America’s Political Inventors: The Lost Art of Legislation, by George W. Liebmann (New York: I.B. Tauris; 272 pp., £64.00). George Liebmann, an attorney and historian, argues that Friedrich Hayek’s definition of the rule of law (“uniform rules laid down in advance”) has not been observed recently by federal and state governments. Learned Hand said that the meaning of a law should be understood by the citizens, that it should reflect their values, and (in the case of the United States) the traditions of limited government. Further, it should be written so as not to depend on the competence of administrators, given America’s historical absence of a professional civil service. Lieb-mann offers, as one example of more recent lawmaking, George W. Bush’s education law, “which proceeded . . . by directing vague mandates to state and local governments that benefit from modest amounts of federal aid.” Citing historical and contemporary critics, including Tocqueville, Theodore Lowi, and Robert Wiebe, Liebmann condemns pluralistic government by interest groups in which (in Lowi’s words) “there is no formal specification of means and ends . . . and therefore, no substance . . . only process.” In place of this, Liebmann urges “devolution, reciprocity of obligations, institution building, and predictability” as substitutes for mandates issued by central government. As examples of what is needed, he recalls in this book “some laws of an earlier type” framed by men like John Locke, John Winthrop, Jefferson, Justin Morrill, John Wesley Powell, Joseph Pulitzer, and others.
The Politics of Opera: A History From Monteverdi to Mozart, by Mitchell Cohen (Princeton, NJ: Princeton University Press; 512 pp., $39.95). The first thing one notices about this book is that the author leaves off close to that point at which opera and politics become explicitly and powerfully involved with each other—notably with the arrival of Giuseppe Verdi, an Italian nationalist and supporter of the Risorgimento who briefly held political office while writing many explicitly political operas, and Richard Wagner, a socialist German nationalist who spent years in political exile and whose Der Ring des Nibelungen embodies the German mythology that underlay German nationalism of the period (and later). Instead, Cohen begins with Dafne, a sort of proto-opera created by Florentine humanists for Carnival in 1597-98, and concludes with Mozart, whose Nozze di Figaro, based on the play by Beaumarchais, has ever since been associated with the French Revolution. He explains his choice by noting that “I am a student of political thought and not a musicologist,” and that, “For the sake of manageability, I limited the geography of this book to Italy, France, and the Hapsburg Empire,” though this explanation fails to account for the self-imposed chronological limitation, which may perhaps have to do with the author’s appreciation, even preference, for subtleties of interpretation. Cohen claims to have found “ideology” below the surface of various operatic works, “defiance” in “words or music or both,”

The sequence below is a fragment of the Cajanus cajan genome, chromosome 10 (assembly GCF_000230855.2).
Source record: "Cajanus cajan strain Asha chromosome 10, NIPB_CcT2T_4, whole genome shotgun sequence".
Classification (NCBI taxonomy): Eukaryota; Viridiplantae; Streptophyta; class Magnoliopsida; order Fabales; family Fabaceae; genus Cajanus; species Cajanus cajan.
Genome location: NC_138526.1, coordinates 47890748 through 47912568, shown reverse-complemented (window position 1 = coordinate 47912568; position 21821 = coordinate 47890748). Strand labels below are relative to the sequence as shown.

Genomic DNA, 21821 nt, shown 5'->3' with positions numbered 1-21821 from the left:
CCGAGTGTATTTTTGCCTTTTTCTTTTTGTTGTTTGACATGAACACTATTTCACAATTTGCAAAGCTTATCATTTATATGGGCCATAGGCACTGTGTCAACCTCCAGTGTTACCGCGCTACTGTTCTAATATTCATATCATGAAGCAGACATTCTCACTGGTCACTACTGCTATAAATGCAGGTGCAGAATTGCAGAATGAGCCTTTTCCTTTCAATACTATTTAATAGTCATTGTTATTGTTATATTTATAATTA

elucidating reflections of or revealing questions posed to the political times, and not always consciously. . . . Politics . . . appeared in opera in a variety of ways: ideological claims, applause, subversive suggestions, embedded worldviews and categories, elucidating reflections, revealing or combative probes.
Too subtle by half, perhaps, The Politics of Opera was created from, and exists in, a hyper-rarified intellectual atmosphere that many readers will find too thin to breathe.
Ibn Khaldun: An Intellectual Biography, by Robert Irwin (Princeton, NJ: Princeton University Press; 272 pp., $29.95). Robert Irwin, of the School of Oriental and African Studies in London, belongs to a long line of British Arabists that includes Charles Doughty, Sir Richard Burton, T.E. Lawrence, and Wilfred Thesiger. “It is,” he writes, “precisely Ibn Khaldun’s irrelevance to the modern world that makes him so interesting and important. When I read the Muqaddima, I have the sense that I am encountering a visitor from another planet—and that is exciting.” This sense of excitement, and this manner of appreciation, distinguish Irwin from historians from the 19th century onward, who have viewed Khaldun as having anticipated the ideas of Machiavelli, Hobbes, Montesquieu, Marx, Weber, and Durkheim. Irwin himself thinks Khaldun has more in common with the world of the Koran and The Thousand and One Nights than with theirs. Ibn Khaldun (1332-1406) has for centuries enjoyed a reputation as the most powerful of Arab intellectuals. His masterpiece, the Muqaddima, is the three-volume (in English) prolegomenon to his history of the Berber and Arab tribes of northern Africa and their dynasties, a theoretical treatise on historical laws and a survey of the Islamic culture of his day. The societies Khaldun describes are, by modern standards, irredeemably “theocratic.” Causation is determined by the will of God, and the central social purpose is salvation (in this respect, very like that of France, say, in the time of Louis IX). Irwin concedes that a book that claims to have discovered historical law in the histories of a few premodern North African tribes has its obvious limitations for modern (and now postmodern) men. Yet here he aptly quotes his fellow scholar Patricia Crone, who wrote,
The civilized societies of the past resemble those of modern times, but in some way the similarity is deceptive. One cannot come to grips with them without thinking away modernity and working out the consequences of its absence.